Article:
A think tank or policy institute, research institute, etc. is an organization that performs research and advocacy concerning topics such as social policy, political strategy, economics, military, technology, and culture. Most policy institutes are non-profit organizations, which some countries such as the United States and Canada provide with tax exempt status. Other think tanks are funded by governments, advocacy groups, or businesses, or derive revenue from consulting or research work related to their projects.〔Diane Stone 'Think Tanks and Policy Analysis', in Frank Fischer, Gerald J. Miller. & Mara S. Sidney (eds.) Handbook of Public Policy Analysis: Theory, Methods, and Politics, New York, Marcel Dekker Inc. 2006: 149–157〕
The following article lists global policy institutes according to continental categories, and then sub-categories by country within those areas. These listings are not comprehensive, given that more than 6,800 think tanks exist worldwide.〔http://gotothinktank.com/dev1/wp-content/uploads/2014/01/GoToReport2013.pdf〕
While the term "think tank" with its present sense originated in the 1950s, such organizations date to the 19th century. The Institute for Defence and Security Studies (RUSI) was founded in 1831 in London. The Fabian Society in Britain dates from 1884.
The oldest American think tank, the Carnegie Endowment for International Peace, was founded in Washington, D.C. in 1910 by philanthropist Andrew Carnegie. Carnegie charged trustees to use the fund to "hasten the abolition of international war, the foulest blot upon our civilization."〔Edmund Jan Osmanczyk and Anthony Mango, ''Encyclopedia of the United Nations and International Agreements.'' London: Routledge, 2004.〕 The Brookings Institution was founded shortly thereafter in 1916 by Robert S. Brookings and was conceived as a bipartisan "research center modeled on academic institutions and focused on addressing the questions of the federal government." 〔
After 1945, the number of policy institutes increased, as many small new ones were formed to express various issue and policy agendas. Until the 1940s, most think tanks were known only by the name of the institution. During the Second World War, think tanks were often referred to as "brain boxes" after the slang term for skull. The phrase "think tank" in wartime American slang referred to rooms where strategists discussed war planning. Later the term "think tank" was used to refer to organizations that offered military advice—such as, perhaps most notably, the RAND Corporation, founded originally in 1946 as an offshoot of Douglas Aircraft Corporation, and which became an independent corporation in 1948.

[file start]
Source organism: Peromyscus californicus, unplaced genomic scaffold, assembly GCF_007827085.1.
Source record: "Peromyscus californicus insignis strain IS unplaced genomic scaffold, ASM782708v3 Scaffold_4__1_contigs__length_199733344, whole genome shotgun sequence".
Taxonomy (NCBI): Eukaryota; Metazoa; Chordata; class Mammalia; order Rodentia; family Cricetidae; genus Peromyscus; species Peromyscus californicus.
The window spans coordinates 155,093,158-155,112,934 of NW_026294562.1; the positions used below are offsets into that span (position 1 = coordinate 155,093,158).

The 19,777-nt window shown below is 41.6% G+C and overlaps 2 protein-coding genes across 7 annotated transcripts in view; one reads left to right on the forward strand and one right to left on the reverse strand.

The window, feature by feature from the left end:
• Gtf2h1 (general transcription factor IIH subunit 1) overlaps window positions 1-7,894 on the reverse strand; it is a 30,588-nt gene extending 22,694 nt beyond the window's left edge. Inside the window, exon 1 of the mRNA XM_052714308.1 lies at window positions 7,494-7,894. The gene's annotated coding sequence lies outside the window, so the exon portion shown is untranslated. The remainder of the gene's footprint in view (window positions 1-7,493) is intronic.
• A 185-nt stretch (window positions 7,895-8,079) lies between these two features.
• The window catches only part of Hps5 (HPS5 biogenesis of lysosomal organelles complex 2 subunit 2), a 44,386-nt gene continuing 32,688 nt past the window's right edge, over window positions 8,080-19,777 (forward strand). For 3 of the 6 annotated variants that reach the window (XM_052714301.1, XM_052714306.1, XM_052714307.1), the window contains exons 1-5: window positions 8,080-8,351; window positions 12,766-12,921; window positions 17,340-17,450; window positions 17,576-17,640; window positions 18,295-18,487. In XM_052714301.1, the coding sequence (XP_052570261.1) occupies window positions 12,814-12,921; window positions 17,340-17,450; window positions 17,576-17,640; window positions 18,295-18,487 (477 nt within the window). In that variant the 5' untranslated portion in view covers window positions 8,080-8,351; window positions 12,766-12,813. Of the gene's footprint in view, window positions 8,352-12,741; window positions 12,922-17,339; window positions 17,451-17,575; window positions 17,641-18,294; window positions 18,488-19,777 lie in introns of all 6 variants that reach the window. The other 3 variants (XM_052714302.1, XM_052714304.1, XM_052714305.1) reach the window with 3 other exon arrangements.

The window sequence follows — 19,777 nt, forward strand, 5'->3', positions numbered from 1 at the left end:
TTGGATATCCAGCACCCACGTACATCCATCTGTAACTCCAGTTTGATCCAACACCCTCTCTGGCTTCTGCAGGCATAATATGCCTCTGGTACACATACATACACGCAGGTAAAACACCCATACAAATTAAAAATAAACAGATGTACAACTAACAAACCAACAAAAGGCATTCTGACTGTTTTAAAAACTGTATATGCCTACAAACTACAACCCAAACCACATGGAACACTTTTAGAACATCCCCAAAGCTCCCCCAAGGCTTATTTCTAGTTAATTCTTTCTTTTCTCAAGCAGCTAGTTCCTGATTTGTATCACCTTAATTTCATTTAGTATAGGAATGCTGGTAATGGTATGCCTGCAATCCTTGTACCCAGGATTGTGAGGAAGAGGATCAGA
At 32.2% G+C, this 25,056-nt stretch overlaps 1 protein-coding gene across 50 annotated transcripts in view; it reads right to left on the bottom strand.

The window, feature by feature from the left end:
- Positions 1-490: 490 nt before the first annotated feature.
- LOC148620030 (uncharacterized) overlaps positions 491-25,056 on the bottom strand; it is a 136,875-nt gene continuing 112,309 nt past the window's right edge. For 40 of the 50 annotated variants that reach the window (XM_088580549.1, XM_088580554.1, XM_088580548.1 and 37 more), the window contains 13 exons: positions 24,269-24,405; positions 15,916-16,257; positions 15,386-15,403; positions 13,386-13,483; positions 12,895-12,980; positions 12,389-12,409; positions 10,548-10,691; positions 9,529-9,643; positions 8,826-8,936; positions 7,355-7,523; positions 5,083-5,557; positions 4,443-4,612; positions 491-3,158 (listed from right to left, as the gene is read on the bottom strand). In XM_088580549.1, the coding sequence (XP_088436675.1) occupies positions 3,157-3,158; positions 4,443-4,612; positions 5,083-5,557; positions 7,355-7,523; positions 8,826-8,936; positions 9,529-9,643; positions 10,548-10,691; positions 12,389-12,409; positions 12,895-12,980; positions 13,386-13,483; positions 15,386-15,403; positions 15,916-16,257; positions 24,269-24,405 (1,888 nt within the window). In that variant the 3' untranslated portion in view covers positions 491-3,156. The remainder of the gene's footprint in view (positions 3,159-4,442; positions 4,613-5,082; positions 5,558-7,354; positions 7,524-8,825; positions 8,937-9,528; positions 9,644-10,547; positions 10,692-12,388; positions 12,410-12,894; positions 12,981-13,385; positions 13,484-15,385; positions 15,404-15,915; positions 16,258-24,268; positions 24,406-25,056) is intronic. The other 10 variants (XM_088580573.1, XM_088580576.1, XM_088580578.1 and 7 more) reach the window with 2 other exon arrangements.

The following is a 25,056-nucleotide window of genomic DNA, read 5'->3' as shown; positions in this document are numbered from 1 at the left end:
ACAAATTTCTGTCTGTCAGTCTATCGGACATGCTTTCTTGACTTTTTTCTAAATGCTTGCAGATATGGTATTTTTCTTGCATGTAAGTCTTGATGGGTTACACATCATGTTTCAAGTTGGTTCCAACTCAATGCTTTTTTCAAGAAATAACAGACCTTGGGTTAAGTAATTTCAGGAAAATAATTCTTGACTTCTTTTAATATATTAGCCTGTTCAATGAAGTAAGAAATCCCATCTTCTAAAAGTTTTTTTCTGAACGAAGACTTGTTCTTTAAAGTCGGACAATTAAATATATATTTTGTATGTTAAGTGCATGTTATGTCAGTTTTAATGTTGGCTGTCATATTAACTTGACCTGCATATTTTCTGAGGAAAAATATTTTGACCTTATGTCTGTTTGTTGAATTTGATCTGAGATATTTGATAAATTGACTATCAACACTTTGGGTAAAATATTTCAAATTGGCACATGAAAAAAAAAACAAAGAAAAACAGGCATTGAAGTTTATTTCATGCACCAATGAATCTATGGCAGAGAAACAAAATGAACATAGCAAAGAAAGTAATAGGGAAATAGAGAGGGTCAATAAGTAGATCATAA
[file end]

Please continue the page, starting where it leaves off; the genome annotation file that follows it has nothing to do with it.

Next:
For most of the 20th century, independent public policy institutes that performed research and provided advice concerning public policy were found primarily in the United States, with a much smaller number in Canada, the UK and Western Europe. Although think tanks existed in Japan for some time, they generally lacked independence, having close associations with government ministries or corporations. There has been a veritable proliferation of "think tanks" around the world that began during the 1980s as a result of globalization, the end of the Cold War, and the emergence of transnational problems. Two-thirds of all the think tanks that exist today were established after 1970 and more than half were established since 1980.
The effect of globalization on the proliferation of think tanks is most evident in regions such as Africa, Eastern Europe, Central Asia, and parts of Southeast Asia, where there was a concerted effort by the international community to assist in the creation of independent public policy research organizations. A recent survey performed by the Foreign Policy Research Institute’s Think Tanks and Civil Societies Program underscores the significance of this effort and documents the fact that most of the think tanks in these regions have been established during the last 10 years. Presently there are more than 4,500 of these institutions around the world. Many of the more established think tanks, having been created during the Cold War, are focused on international affairs, security studies, and foreign policy.〔
Also see the United Nations Development Programme definition.
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